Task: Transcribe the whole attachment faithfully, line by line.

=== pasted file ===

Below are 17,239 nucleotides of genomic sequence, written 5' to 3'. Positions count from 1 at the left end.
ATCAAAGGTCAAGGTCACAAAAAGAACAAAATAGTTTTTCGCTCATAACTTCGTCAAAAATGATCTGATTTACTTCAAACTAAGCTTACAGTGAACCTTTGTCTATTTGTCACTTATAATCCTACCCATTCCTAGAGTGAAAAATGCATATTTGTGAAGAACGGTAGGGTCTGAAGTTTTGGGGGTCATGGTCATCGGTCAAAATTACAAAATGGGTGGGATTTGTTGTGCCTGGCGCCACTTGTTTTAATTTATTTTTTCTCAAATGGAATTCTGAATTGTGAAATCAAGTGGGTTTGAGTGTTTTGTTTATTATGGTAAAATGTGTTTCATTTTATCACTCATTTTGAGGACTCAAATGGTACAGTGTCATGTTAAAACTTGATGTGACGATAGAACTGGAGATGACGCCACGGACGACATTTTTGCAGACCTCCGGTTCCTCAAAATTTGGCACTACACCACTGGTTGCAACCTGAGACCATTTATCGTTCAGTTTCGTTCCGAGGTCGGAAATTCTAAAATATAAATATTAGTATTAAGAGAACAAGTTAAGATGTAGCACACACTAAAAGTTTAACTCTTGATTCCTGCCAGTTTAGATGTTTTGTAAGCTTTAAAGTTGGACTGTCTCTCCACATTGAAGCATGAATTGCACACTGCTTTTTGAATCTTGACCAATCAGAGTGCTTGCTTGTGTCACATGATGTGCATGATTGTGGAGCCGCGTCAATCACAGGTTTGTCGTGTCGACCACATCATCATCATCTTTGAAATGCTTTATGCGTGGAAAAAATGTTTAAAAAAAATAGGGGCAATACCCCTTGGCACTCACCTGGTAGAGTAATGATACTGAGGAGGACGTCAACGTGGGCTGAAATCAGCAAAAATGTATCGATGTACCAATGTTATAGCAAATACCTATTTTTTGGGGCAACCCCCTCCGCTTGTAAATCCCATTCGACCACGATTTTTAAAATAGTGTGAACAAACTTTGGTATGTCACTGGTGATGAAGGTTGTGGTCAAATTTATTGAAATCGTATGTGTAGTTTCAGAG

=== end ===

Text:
Below are 17,239 nucleotides of genomic sequence, written 5' to 3'. Positions count from 1 at the left end.
ATCAAAGGTCAAGGTCACAAAAAGAACAAAATAGTTTTTCGCTCATAACTTCGTCAAAAATGATCTGATTTACTTCAAACTAAGCTTACAGTGAACCTTTGTCTATTTGTCACTTATAATCCTACCCATTCCTAGAGTGAAAAATGCATATTTGTGAAGAACGGTAGGGTCTGAAGTTTTGGGGGTCATGGTCATCGGTCAAAATTACAAAATGGGTGGGATTTGTTGTGCCTGGCGCCACTTGTTTTAATTTATTTTTTCTCAAATGGAATTCTGAATTGTGAAATCAAGTGGGTTTGAGTGTTTTGTTTATTATGGTAAAATGTGTTTCATTTTATCACTCATTTTGAGGACTCAAATGGTACAGTGTCATGTTAAAACTTGATGTGACGATAGAACTGGAGATGACGCCACGGACGACATTTTTGCAGACCTCCGGTTCCTCAAAATTTGGCACTACACCACTGGTTGCAACCTGAGACCATTTATCGTTCAGTTTCGTTCCGAGGTCGGAAATTCTAAAATATAAATATTAGTATTAAGAGAACAAGTTAAGATGTAGCACACACTAAAAGTTTAACTCTTGATTCCTGCCAGTTTAGATGTTTTGTAAGCTTTAAAGTTGGACTGTCTCTCCACATTGAAGCATGAATTGCACACTGCTTTTTGAATCTTGACCAATCAGAGTGCTTGCTTGTGTCACATGATGTGCATGATTGTGGAGCCGCGTCAATCACAGGTTTGTCGTGTCGACCACATCATCATCATCTTTGAAATGCTTTATGCGTGGAAAAAATGTTTAAAAAAAATAGGGGCAATACCCCTTGGCACTCACCTGGTAGAGTAATGATACTGAGGAGGACGTCAACGTGGGCTGAAATCAGCAAAAATGTATCGATGTACCAATGTTATAGCAAATACCTATTTTTTGGGGCAACCCCCTCCGCTTGTAAATCCCATTCGACCACGATTTTTAAAATAGTGTGAACAAACTTTGGTATGTCACTGGTGATGAAGGTTGTGGTCAAATTTATTGAAATCGTATGTGTAGTTTCAGAG